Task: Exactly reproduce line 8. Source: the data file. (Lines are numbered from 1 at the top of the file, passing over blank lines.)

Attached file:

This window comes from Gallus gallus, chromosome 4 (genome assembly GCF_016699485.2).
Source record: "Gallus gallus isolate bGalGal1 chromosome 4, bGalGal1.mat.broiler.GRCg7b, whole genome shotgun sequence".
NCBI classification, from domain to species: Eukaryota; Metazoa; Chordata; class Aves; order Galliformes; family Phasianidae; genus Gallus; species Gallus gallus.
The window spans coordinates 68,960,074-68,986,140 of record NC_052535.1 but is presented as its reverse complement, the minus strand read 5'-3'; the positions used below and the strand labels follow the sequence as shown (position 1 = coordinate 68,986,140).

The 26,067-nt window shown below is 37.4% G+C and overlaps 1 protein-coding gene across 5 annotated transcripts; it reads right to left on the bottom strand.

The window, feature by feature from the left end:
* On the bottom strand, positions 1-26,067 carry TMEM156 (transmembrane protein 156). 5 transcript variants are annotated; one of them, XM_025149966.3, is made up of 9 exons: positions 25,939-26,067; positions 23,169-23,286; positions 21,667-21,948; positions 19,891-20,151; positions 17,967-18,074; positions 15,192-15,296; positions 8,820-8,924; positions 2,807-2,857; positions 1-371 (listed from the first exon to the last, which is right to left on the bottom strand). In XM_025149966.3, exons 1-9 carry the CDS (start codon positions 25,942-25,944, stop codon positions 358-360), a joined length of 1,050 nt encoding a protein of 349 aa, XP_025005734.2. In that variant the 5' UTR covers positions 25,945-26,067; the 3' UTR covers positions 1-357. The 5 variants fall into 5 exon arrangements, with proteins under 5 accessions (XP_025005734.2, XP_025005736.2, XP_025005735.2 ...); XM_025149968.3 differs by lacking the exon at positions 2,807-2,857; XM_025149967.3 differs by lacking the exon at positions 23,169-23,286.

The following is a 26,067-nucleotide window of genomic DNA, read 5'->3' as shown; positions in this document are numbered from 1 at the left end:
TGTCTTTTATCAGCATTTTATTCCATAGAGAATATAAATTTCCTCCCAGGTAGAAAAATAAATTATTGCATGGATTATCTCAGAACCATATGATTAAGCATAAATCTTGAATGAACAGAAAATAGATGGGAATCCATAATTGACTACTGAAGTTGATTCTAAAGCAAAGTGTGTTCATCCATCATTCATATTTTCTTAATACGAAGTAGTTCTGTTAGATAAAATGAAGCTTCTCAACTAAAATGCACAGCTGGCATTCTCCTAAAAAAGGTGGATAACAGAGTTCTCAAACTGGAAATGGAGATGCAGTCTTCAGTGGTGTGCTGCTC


The following is a 26,067-nucleotide window of genomic DNA, read 5'->3' as shown; positions in this document are numbered from 1 at the left end: